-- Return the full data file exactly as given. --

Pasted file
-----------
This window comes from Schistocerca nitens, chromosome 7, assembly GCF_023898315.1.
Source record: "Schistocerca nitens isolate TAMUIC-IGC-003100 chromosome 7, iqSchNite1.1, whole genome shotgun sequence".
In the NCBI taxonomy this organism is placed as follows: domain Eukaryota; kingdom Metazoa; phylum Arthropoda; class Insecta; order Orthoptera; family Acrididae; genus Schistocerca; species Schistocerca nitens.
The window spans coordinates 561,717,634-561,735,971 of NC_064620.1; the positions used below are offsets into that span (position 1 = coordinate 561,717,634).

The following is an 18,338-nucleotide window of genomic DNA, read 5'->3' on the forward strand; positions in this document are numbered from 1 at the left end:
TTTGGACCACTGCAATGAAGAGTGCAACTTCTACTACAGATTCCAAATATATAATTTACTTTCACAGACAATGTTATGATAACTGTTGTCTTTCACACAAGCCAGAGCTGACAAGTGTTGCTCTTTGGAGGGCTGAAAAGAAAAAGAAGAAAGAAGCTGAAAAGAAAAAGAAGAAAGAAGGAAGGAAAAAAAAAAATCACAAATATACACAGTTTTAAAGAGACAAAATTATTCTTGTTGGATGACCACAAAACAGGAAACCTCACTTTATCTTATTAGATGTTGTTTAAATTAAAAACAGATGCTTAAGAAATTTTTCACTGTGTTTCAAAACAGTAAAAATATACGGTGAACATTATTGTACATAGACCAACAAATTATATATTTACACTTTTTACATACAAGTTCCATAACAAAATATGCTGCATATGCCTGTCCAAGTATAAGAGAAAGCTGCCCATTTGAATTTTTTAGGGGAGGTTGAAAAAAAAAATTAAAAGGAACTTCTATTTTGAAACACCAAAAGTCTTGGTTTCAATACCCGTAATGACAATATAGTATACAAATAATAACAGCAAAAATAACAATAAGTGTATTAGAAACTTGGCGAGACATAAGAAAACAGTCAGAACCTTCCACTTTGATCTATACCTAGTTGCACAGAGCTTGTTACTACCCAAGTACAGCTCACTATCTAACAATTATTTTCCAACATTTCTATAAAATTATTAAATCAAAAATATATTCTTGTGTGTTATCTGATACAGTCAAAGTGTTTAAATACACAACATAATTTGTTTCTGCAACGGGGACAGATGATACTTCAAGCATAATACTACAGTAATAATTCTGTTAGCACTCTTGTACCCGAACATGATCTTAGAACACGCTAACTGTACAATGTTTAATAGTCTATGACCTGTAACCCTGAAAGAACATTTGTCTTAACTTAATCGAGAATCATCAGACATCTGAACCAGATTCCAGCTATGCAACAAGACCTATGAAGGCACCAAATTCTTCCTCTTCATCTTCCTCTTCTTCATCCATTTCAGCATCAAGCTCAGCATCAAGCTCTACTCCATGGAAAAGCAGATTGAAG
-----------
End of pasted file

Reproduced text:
This window comes from Schistocerca nitens, chromosome 7, assembly GCF_023898315.1.
Source record: "Schistocerca nitens isolate TAMUIC-IGC-003100 chromosome 7, iqSchNite1.1, whole genome shotgun sequence".
In the NCBI taxonomy this organism is placed as follows: domain Eukaryota; kingdom Metazoa; phylum Arthropoda; class Insecta; order Orthoptera; family Acrididae; genus Schistocerca; species Schistocerca nitens.
The window spans coordinates 561,717,634-561,735,971 of NC_064620.1; the positions used below are offsets into that span (position 1 = coordinate 561,717,634).

The following is an 18,338-nucleotide window of genomic DNA, read 5'->3' on the forward strand; positions in this document are numbered from 1 at the left end:
TTTGGACCACTGCAATGAAGAGTGCAACTTCTACTACAGATTCCAAATATATAATTTACTTTCACAGACAATGTTATGATAACTGTTGTCTTTCACACAAGCCAGAGCTGACAAGTGTTGCTCTTTGGAGGGCTGAAAAGAAAAAGAAGAAAGAAGCTGAAAAGAAAAAGAAGAAAGAAGGAAGGAAAAAAAAAAATCACAAATATACACAGTTTTAAAGAGACAAAATTATTCTTGTTGGATGACCACAAAACAGGAAACCTCACTTTATCTTATTAGATGTTGTTTAAATTAAAAACAGATGCTTAAGAAATTTTTCACTGTGTTTCAAAACAGTAAAAATATACGGTGAACATTATTGTACATAGACCAACAAATTATATATTTACACTTTTTACATACAAGTTCCATAACAAAATATGCTGCATATGCCTGTCCAAGTATAAGAGAAAGCTGCCCATTTGAATTTTTTAGGGGAGGTTGAAAAAAAAAATTAAAAGGAACTTCTATTTTGAAACACCAAAAGTCTTGGTTTCAATACCCGTAATGACAATATAGTATACAAATAATAACAGCAAAAATAACAATAAGTGTATTAGAAACTTGGCGAGACATAAGAAAACAGTCAGAACCTTCCACTTTGATCTATACCTAGTTGCACAGAGCTTGTTACTACCCAAGTACAGCTCACTATCTAACAATTATTTTCCAACATTTCTATAAAATTATTAAATCAAAAATATATTCTTGTGTGTTATCTGATACAGTCAAAGTGTTTAAATACACAACATAATTTGTTTCTGCAACGGGGACAGATGATACTTCAAGCATAATACTACAGTAATAATTCTGTTAGCACTCTTGTACCCGAACATGATCTTAGAACACGCTAACTGTACAATGTTTAATAGTCTATGACCTGTAACCCTGAAAGAACATTTGTCTTAACTTAATCGAGAATCATCAGACATCTGAACCAGATTCCAGCTATGCAACAAGACCTATGAAGGCACCAAATTCTTCCTCTTCATCTTCCTCTTCTTCATCCATTTCAGCATCAAGCTCAGCATCAAGCTCTACTCCATGGAAAAGCAGATTGAAG